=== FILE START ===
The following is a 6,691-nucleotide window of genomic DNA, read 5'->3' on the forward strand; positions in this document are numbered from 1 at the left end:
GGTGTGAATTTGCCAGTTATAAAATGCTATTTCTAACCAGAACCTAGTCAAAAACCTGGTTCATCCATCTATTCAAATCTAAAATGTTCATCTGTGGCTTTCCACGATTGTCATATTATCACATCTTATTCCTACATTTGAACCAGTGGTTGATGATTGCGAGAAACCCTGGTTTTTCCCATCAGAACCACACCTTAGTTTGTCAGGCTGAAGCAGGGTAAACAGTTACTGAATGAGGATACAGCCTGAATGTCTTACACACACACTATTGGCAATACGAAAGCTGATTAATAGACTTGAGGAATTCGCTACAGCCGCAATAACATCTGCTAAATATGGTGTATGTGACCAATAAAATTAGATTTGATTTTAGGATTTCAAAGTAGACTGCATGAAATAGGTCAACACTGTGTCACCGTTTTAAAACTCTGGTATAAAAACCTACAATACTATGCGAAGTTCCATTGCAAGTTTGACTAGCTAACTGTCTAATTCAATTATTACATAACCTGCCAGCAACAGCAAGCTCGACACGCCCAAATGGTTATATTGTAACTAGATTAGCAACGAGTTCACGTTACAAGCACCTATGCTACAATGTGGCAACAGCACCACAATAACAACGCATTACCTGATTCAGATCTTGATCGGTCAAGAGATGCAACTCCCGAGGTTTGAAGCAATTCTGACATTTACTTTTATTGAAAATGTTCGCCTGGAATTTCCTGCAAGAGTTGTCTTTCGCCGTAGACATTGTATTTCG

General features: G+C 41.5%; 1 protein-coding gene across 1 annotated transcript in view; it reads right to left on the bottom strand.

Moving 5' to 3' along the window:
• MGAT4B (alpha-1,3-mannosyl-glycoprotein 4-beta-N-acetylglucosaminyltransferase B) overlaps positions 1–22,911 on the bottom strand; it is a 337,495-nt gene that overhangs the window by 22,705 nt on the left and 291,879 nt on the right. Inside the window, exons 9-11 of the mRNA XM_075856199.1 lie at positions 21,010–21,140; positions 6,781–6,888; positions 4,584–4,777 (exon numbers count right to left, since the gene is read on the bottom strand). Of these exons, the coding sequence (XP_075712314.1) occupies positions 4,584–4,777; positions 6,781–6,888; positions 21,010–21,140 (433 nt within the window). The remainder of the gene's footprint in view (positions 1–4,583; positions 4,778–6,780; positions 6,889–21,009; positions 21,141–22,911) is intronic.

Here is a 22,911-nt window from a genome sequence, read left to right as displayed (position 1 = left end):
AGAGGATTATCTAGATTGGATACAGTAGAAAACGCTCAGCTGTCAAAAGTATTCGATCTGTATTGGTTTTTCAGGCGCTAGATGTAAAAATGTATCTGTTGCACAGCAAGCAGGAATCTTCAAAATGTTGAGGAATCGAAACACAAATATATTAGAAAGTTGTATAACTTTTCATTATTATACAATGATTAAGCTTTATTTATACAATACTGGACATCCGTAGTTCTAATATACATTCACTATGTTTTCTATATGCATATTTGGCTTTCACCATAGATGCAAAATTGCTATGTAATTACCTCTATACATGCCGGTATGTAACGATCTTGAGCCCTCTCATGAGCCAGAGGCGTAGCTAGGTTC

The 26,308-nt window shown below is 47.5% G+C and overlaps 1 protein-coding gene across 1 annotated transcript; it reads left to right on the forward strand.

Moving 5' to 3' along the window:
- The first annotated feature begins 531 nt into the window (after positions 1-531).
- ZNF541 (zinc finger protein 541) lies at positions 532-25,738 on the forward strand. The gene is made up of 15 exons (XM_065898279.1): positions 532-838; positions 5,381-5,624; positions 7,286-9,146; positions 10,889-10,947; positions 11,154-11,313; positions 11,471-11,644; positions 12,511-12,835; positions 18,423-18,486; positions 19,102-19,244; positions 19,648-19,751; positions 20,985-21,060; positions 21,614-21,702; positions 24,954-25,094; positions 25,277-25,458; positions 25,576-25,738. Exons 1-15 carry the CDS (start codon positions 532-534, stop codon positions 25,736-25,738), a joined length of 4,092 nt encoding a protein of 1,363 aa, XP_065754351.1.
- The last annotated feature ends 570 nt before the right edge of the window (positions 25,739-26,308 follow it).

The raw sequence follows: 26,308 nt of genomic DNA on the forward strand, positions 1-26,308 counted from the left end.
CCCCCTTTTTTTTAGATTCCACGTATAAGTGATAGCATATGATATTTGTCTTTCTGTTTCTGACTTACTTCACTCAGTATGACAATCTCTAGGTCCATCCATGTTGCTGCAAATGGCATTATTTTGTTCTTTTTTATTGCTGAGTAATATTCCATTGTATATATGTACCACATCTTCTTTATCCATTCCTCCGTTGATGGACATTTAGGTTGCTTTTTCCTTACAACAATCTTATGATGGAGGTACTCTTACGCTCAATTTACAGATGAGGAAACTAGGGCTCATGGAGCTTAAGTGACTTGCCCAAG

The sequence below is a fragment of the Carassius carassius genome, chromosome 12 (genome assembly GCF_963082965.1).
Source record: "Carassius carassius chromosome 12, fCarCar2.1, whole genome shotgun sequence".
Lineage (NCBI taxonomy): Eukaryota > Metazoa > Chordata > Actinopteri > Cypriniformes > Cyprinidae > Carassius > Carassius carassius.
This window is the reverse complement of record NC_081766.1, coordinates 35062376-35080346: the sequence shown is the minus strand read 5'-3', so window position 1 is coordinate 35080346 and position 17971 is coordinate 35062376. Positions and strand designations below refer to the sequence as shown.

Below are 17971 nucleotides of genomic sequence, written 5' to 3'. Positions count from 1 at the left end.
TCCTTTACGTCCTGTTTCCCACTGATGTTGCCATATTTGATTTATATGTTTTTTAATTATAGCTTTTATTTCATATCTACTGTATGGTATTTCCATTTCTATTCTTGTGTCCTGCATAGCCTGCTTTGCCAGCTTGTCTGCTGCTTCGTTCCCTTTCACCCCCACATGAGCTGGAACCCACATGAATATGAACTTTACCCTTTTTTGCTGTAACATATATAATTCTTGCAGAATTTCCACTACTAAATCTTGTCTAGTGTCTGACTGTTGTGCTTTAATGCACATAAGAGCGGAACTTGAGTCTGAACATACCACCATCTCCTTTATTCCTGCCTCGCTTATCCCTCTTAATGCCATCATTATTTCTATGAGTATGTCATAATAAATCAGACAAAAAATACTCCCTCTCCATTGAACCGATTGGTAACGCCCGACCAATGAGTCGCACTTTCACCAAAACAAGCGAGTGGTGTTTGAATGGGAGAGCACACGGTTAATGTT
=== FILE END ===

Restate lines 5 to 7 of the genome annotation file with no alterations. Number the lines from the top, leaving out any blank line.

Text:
• MGAT4B (alpha-1,3-mannosyl-glycoprotein 4-beta-N-acetylglucosaminyltransferase B) overlaps positions 1–22,911 on the bottom strand; it is a 337,495-nt gene that overhangs the window by 22,705 nt on the left and 291,879 nt on the right. Inside the window, exons 9-11 of the mRNA XM_075856199.1 lie at positions 21,010–21,140; positions 6,781–6,888; positions 4,584–4,777 (exon numbers count right to left, since the gene is read on the bottom strand). Of these exons, the coding sequence (XP_075712314.1) occupies positions 4,584–4,777; positions 6,781–6,888; positions 21,010–21,140 (433 nt within the window). The remainder of the gene's footprint in view (positions 1–4,583; positions 4,778–6,780; positions 6,889–21,009; positions 21,141–22,911) is intronic.

Here is a 22,911-nt window from a genome sequence, read left to right as displayed (position 1 = left end):
AGAGGATTATCTAGATTGGATACAGTAGAAAACGCTCAGCTGTCAAAAGTATTCGATCTGTATTGGTTTTTCAGGCGCTAGATGTAAAAATGTATCTGTTGCACAGCAAGCAGGAATCTTCAAAATGTTGAGGAATCGAAACACAAATATATTAGAAAGTTGTATAACTTTTCATTATTATACAATGATTAAGCTTTATTTATACAATACTGGACATCCGTAGTTCTAATATACATTCACTATGTTTTCTATATGCATATTTGGCTTTCACCATAGATGCAAAATTGCTATGTAATTACCTCTATACATGCCGGTATGTAACGATCTTGAGCCCTCTCATGAGCCAGAGGCGTAGCTAGGTTC